Updated 24 May 2016

Effective

Good

Updated 24 May 2016

Caring

Good

Updated 24 May 2016

Responsive

Good

Updated 24 May 2016

Well-led

Good

Updated 24 May 2016

Checks on specific services

Maternity and gynaecology

Outstanding

Updated 3 August 2015

We did not inspect Maternity and family planning during our inspection in March 2015.

In 2014 we found maternity services provided to women and babies were outstanding. There were arrangements in place to implement good practice, learning from any untoward incidents and an open culture to encourage a strong focus on patient safety and risk management practices.

The trust had provided safe staffing levels and skill mix and had encouraged proactive teamwork to support a safe environment. We noted that with increasing numbers of births, the trust should consider national guidance which recommends additional consultant hours and the employment of consultant midwives to maintain safe practice in the future. Patients told us they felt safe in the hands of the staff and staff said they felt supported by the trust in managing risk and keeping their patients safe.

There was strong evidence of research and an embedded ethos of shared learning. National guidance was being implemented and monitoring systems to measure performance were in place. We found a consistent track record of high quality, safe care which delivers good outcomes. Care was consistently delivered in line with evidence-based, best practice guidance and the highest professional standards. There was good collaborative working with partners and other agencies and maternity specific training courses across all groups of staff to support effective care was of a high standard.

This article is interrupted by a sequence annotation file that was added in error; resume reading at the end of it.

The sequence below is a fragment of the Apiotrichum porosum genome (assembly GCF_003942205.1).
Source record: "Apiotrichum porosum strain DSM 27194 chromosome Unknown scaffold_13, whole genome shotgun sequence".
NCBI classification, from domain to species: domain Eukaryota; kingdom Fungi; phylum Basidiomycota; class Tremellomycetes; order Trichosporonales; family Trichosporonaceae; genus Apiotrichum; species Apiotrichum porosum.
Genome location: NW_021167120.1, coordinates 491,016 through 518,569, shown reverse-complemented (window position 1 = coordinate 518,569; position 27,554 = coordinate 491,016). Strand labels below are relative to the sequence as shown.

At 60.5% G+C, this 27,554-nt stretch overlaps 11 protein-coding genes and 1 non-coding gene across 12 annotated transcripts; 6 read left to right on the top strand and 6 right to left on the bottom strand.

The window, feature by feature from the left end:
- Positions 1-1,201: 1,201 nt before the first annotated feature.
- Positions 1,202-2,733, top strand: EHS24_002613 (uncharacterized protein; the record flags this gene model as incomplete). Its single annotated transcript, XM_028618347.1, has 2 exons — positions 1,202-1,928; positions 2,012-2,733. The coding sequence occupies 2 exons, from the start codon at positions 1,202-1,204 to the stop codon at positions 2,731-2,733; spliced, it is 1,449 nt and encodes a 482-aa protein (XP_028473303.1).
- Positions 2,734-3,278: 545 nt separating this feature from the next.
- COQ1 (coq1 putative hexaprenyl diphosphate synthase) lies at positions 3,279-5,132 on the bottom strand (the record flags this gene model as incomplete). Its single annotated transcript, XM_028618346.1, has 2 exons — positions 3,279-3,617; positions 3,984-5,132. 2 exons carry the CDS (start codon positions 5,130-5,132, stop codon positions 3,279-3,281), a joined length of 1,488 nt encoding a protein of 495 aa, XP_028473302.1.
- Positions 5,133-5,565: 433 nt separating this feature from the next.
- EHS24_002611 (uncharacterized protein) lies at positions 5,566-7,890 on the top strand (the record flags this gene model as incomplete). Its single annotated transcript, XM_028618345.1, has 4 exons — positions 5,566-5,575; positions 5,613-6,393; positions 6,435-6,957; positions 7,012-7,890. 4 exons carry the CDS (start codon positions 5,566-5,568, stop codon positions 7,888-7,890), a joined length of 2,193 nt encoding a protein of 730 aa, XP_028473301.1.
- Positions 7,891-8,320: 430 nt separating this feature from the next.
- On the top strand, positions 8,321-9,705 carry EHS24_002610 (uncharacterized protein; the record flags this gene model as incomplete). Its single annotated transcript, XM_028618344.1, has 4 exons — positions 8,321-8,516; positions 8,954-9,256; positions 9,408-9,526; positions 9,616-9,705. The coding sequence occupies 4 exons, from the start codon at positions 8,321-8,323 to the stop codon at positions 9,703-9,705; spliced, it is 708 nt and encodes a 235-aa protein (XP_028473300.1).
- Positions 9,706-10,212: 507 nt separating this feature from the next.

The maternity services continuously reviewed and acted on information about the quality of care that it received from patients, their relatives and those close to them and the public. They were able to demonstrate the difference this has made to how care was delivered.